NOLA.com, who covered the event published the following about the Governor when discussing the center’s opening, “Taking it all in from the front row Thursday was Gov. Bobby Jindal, who would later recall his own ill-fated attempts to master the violin. He sat next to Ellis Marsalis, the center’s namesake and the man Connick credits with his own success.”

The Wall Street Journal in covering the story said, “Gov. Bobby Jindal, New Orleans Mayor Mitch Landrieu and actors Wendell Pierce and Renee Zellweger were among those in the standing-room-only crowd.”

My point?

I do not understand why Governor Bobby Jindal, who I absolutely believe to be a kind, decent and very thoughtful person, did not take the podium yesterday (at his public events or perhaps elsewhere) or even send out a press statement (when so many others did) and remind us, the nation and the world that Katrina was an event that must never be forgotten.

I recall a very strident Governor Jindal daily going in front of the cameras during the BP oil spill, blaming the lack of federal response, raising questions about Obama’s disconnect to this state and to that event.

In part, because of those actions, the world witnessed Louisiana’s plight.  Our Governor made sure we remained on the map as oil killed our wildlife, endangered our already fragile marshes and fractured our economy.

When the spill was contained, our Governor later went on a book tour reminding us how disjointed he felt President Obama was during this crises, comparing Obama’s response to that of President Bush’s much-criticized Katrina efforts and calling his responses "lackadaisical" and "political posturing" .

In his book, Jindal in a sharp criticism of the President said, “Political posturing becomes more important than reality."

Jindal also said, in his book, “The human element seemed invisible to the White House.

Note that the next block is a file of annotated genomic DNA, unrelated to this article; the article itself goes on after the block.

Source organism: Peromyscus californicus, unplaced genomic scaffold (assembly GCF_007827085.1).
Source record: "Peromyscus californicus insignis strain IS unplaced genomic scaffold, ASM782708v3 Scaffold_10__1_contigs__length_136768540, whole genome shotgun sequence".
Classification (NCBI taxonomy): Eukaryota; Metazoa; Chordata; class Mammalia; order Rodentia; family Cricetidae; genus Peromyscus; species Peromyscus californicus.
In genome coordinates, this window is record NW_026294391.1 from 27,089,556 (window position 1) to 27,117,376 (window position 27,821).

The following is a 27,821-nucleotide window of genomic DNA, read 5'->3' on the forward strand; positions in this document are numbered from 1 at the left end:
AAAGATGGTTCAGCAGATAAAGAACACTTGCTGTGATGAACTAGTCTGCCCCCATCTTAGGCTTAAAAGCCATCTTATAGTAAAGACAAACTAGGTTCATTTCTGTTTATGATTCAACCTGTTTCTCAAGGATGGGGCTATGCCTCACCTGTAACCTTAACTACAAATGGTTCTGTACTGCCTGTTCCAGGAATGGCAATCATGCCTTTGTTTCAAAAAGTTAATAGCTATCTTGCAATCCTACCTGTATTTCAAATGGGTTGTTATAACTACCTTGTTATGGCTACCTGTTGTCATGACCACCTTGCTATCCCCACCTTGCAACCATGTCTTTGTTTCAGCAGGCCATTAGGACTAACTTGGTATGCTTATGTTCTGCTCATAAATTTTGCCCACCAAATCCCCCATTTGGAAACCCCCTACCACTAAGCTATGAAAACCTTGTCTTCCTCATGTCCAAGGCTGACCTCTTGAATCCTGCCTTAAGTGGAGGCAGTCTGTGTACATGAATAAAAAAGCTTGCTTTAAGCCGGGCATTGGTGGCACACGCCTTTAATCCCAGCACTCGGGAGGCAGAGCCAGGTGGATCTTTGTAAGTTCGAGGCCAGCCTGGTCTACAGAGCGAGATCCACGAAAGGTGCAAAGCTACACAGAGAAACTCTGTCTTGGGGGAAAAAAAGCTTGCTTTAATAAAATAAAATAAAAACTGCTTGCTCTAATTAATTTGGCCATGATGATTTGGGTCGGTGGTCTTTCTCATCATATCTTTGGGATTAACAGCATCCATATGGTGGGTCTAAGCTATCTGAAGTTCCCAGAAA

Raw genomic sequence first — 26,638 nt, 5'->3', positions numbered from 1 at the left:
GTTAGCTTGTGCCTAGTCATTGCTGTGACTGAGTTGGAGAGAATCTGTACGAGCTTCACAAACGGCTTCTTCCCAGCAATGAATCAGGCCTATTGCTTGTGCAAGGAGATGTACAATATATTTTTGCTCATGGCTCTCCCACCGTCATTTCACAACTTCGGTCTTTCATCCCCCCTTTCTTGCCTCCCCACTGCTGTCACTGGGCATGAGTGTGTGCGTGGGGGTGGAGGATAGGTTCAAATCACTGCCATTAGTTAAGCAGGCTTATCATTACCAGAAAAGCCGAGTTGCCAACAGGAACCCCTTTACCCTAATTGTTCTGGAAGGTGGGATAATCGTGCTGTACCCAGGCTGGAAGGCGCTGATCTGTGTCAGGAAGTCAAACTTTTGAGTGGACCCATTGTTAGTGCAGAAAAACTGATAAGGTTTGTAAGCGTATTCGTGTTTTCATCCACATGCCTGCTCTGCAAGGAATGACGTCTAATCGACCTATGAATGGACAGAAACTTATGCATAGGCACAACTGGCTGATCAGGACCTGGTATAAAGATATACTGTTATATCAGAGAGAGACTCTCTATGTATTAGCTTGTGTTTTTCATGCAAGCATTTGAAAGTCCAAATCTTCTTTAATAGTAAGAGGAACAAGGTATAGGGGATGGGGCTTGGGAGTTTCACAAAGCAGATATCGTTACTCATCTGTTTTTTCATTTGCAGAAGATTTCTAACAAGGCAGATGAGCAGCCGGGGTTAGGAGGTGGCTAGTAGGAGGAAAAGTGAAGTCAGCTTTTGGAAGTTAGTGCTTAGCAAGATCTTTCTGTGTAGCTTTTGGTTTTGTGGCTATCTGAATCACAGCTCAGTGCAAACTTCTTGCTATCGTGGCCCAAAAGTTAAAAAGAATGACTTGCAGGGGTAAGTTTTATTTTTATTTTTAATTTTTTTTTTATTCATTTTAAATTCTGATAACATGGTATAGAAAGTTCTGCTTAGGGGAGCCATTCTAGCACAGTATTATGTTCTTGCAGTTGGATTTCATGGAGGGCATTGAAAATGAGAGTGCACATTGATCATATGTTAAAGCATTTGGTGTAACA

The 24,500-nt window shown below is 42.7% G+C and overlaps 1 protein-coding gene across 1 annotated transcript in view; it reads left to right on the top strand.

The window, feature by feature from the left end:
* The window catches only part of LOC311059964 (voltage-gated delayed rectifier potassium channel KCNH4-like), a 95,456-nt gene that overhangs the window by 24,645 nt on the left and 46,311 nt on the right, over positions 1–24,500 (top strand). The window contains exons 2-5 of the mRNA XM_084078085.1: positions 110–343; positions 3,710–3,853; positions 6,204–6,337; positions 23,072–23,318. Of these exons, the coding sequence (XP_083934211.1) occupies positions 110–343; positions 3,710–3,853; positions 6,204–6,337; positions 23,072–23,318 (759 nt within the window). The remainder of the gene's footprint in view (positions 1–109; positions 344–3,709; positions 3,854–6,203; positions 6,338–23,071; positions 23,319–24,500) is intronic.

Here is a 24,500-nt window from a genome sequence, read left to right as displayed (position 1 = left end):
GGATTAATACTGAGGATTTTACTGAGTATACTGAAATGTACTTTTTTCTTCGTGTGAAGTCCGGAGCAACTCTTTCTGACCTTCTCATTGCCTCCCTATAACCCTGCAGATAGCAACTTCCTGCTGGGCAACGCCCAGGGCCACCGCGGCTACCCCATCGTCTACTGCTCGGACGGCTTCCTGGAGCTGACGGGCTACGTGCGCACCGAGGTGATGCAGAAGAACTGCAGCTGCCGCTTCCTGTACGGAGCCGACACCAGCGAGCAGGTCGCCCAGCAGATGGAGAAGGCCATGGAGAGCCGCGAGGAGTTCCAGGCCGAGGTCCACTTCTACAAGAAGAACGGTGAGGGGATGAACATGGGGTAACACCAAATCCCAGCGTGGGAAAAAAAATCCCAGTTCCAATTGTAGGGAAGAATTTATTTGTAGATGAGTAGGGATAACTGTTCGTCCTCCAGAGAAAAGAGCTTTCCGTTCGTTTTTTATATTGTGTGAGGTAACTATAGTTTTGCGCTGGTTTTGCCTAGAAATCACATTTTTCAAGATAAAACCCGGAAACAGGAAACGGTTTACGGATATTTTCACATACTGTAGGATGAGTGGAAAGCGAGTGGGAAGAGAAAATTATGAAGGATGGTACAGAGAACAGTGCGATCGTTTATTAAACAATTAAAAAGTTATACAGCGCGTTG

While yesterday was not the first, the fifth or the tenth anniversary post Katrina, it was still an important moment to reflect upon our state’s recovery but also how we remain at risk in the event of another brute act of weather.

After six years, many of our houses are just beginning to be raised, our levees still need to be hardened, and our wetlands still need to be restored.

It appears that filling that wish-list would be a virtual miracle with every day that passes.  Worse, there are other items that should be on the list but will simply wait until another day.  

While the nation is now focusing upon Irene, and while our disaster relief cupboards are barren with FEMA now sending some of Joplin Missouri’s tornado rebuild funds to the East Coast we are beginning to realize that our state’s “must-list” is falling lower and lower upon the funding totem pole.   

Perhaps mentioning Katrina during a celebrity event last week which hardly was designed to focus upon the devastations of a storm now six years-gone-by is the right way to send the message that we suffer, we understand other’s recent losses due to nature we cannot control, that we are thankful to our neighbors for their unselfish helping hands.  After all, in great measure, because of their own sacrifices as well as our gut determination, our Governor can boast to the world that we are doing better economically than they are.   

On this one issue, yesterday or even this weekend, since Governor Jindal did not go public to express our shared miseries and our dreams, it is hard not to feel that his focus and efforts were lackadaisical and even possessing a certain human element being woefully invisible.

by Stephen Sabludowsky, Publisher of Bayoubuzz.com